4. 4. Human physiological study • Pepke-Zaba J, Higenbottam TW, Dinh-Xuan AT, et al: Inhaled nitric oxide as a cause of selective pulmonary vasodilatation in pulmonary hypertension. Lancet 1991; 338: 1173–1174 – Inhaled NO vs prostacyclin in severe PAH patients and control patients – Predictable drop in PAP without concomitant drop in SVR in both groups compared to placebo and compared to prostacyclin
    5. 5. Clinical studies of effect on chronic PAH • Cockrill BA, Kacmarek RM, Fifer MA, et al: Comparison of the effects of nitric oxide, nitroprusside, and nifedipine on hemodynamics and right ventricular contractility in patients with chronic pulmonary hypertension. Chest 2001; 119:128–136 – Decreased PAP, PVR and RVEDP – MAP unchanged, RV contractility unchanged – SVI increased
    6. 6. Effect of iNO in RH syndrome • Bhorade S, Christenson J, O’Connor M, et al: Response to inhaled nitric oxide in patients with acute right heart syndrome. Am J Respir Crit Care Med 1999; 159: 571–579 – Increase in CO (36%), SV and MVO2 sat – 38% decrease in PVR – 28% increase in PaO2/FiO2 – Not designed to study mortality
    7. 7. iNO in other disease states • iNO as treatment for severe ARDS – Kaisers U, Busch T, Deja M, et al: Selective pulmonary vasodilation in acute respiratory distress syndrome. Crit Care Med 2003; 31: S337–S342 • reduce pulmonary hypertension • improve matching of ventilation to perfusion and thus, hypoxemia – Taylor RW, Zimmerman JL, Dellinger RP, et al: Low- dose inhaled nitric oxide in patients with acute lung injury: A randomized controlled trial. JAMA 2004; 291:1603–1609 • Short term effect on increasing PaO2 • No effect on mortality or days spent off vent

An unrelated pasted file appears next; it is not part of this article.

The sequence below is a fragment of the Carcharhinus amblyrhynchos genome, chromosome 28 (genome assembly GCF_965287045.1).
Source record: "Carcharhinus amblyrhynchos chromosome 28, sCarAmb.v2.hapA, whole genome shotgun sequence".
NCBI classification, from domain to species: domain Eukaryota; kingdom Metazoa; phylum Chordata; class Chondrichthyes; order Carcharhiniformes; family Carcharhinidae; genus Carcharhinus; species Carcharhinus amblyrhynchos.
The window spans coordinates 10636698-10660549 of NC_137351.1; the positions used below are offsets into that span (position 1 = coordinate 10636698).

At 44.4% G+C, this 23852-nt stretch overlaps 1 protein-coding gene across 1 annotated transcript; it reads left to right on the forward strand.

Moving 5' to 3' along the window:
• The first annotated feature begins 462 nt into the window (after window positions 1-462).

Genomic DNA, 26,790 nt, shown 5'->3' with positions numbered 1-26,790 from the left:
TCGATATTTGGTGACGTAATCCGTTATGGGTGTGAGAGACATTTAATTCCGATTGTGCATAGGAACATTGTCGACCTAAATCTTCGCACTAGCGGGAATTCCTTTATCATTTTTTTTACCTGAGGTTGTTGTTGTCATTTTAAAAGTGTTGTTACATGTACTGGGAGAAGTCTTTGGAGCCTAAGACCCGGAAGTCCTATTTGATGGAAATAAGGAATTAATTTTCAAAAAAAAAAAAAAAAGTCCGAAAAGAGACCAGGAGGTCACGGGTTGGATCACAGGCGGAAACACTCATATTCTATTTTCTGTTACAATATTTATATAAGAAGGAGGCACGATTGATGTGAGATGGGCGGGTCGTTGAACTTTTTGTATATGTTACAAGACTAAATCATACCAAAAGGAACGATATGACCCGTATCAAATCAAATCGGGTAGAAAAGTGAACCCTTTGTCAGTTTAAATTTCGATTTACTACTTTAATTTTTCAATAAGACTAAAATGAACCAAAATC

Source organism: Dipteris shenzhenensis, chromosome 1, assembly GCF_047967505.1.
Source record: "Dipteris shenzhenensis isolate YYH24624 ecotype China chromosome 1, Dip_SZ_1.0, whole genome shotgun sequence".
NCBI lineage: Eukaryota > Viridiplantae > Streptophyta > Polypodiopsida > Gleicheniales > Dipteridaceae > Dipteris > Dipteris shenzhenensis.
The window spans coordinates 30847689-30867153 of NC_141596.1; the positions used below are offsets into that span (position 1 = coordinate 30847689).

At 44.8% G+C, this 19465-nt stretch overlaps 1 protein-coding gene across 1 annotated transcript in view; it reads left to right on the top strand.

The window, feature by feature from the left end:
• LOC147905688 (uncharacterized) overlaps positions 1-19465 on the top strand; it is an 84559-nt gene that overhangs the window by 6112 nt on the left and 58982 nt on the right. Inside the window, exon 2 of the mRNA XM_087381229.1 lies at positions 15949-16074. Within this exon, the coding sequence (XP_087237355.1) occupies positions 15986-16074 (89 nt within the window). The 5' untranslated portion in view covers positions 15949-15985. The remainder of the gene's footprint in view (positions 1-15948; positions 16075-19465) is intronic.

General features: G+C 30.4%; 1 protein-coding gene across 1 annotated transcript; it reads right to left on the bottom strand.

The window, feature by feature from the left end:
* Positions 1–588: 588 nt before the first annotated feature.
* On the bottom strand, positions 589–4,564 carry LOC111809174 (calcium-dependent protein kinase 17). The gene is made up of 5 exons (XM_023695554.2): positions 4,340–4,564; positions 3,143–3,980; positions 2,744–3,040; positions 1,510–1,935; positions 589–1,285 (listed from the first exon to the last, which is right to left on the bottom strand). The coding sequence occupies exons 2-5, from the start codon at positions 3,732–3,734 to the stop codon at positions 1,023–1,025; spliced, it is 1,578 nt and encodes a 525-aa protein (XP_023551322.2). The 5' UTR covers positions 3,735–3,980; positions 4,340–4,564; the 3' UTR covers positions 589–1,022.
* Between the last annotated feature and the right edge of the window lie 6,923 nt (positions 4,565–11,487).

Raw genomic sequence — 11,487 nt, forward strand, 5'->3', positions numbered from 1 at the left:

8. 8. iNO in other disease states • iNO in severe heart failure – Semigran MJ, Cockrill BA, Kacmarek R, et al: Hemodynamic effects of inhaled nitric oxide in heart failure. J Am Coll Cardiol 1994; 24:982–988 • Decrease in PAH caused by LV failure • Identify patients with reversible pulmonary vasocontriction where nipride can cause systemic hypotension
    9. 9. iNO in other disease states • iNO post MVR in chronic PAH patients – Girard C, Lehot JJ, Pannetier JC, et al: Inhaled nitric oxide after mitral valve replacementin patients with chronic pulmonary artery hypertension. Anesthesiology 1992;77:880–883 • Decrease in PAP, PVR • Increase in MVO2 Sat, no change in MAP or PCWP
    10. 10. Adverse effects • Methemoglobinemia – Weinberger B, Laskin DL, Heck DE, et al: The toxicology of inhaled nitric oxide. Toxicol Sci 2001; 59:5–16 • Oxidative stress due to combination with O2 creating NO2 – Wang T, El Kebir D, Blaise G: Inhaled nitric oxide in 2003: A review of its mechanisms of action. Can J Anaesth 2003; 50:839–846 • Abrupt withdrawal can cause rebound Pah and cardiovascular collapse – Christenson J, Lavoie A, O’Connor M, et al: The incidence and pathogenesis of cardiopulmonary deterioration after abrupt withdrawal of inhaled nitric oxide. Am J Respir Crit Care Med 2000; 161:1443–1449